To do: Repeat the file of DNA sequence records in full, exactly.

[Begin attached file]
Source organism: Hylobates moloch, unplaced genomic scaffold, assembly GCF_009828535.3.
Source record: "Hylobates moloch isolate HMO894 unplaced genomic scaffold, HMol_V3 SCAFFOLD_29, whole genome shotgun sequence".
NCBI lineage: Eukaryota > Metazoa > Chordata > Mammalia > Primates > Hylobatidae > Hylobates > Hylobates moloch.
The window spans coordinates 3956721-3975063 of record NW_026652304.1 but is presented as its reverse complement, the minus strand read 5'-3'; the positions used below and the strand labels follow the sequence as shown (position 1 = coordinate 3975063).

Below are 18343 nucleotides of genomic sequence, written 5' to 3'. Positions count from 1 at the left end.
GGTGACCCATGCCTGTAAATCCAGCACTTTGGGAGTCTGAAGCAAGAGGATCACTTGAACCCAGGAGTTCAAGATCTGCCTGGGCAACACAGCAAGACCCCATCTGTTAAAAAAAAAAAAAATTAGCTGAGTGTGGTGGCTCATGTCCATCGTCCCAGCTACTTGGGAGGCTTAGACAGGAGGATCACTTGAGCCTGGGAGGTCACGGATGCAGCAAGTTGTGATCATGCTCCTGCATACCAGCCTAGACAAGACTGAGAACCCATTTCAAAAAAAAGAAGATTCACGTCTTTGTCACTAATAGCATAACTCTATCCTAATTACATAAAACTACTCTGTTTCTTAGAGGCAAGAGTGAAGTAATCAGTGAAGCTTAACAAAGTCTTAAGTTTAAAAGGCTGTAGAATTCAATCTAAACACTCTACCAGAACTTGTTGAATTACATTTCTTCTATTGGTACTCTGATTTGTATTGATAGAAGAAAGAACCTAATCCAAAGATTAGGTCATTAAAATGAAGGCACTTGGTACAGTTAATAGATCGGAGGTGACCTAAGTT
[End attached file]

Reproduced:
Source organism: Hylobates moloch, unplaced genomic scaffold, assembly GCF_009828535.3.
Source record: "Hylobates moloch isolate HMO894 unplaced genomic scaffold, HMol_V3 SCAFFOLD_29, whole genome shotgun sequence".
NCBI lineage: Eukaryota > Metazoa > Chordata > Mammalia > Primates > Hylobatidae > Hylobates > Hylobates moloch.
The window spans coordinates 3956721-3975063 of record NW_026652304.1 but is presented as its reverse complement, the minus strand read 5'-3'; the positions used below and the strand labels follow the sequence as shown (position 1 = coordinate 3975063).

Below are 18343 nucleotides of genomic sequence, written 5' to 3'. Positions count from 1 at the left end.
GGTGACCCATGCCTGTAAATCCAGCACTTTGGGAGTCTGAAGCAAGAGGATCACTTGAACCCAGGAGTTCAAGATCTGCCTGGGCAACACAGCAAGACCCCATCTGTTAAAAAAAAAAAAAATTAGCTGAGTGTGGTGGCTCATGTCCATCGTCCCAGCTACTTGGGAGGCTTAGACAGGAGGATCACTTGAGCCTGGGAGGTCACGGATGCAGCAAGTTGTGATCATGCTCCTGCATACCAGCCTAGACAAGACTGAGAACCCATTTCAAAAAAAAGAAGATTCACGTCTTTGTCACTAATAGCATAACTCTATCCTAATTACATAAAACTACTCTGTTTCTTAGAGGCAAGAGTGAAGTAATCAGTGAAGCTTAACAAAGTCTTAAGTTTAAAAGGCTGTAGAATTCAATCTAAACACTCTACCAGAACTTGTTGAATTACATTTCTTCTATTGGTACTCTGATTTGTATTGATAGAAGAAAGAACCTAATCCAAAGATTAGGTCATTAAAATGAAGGCACTTGGTACAGTTAATAGATCGGAGGTGACCTAAGTT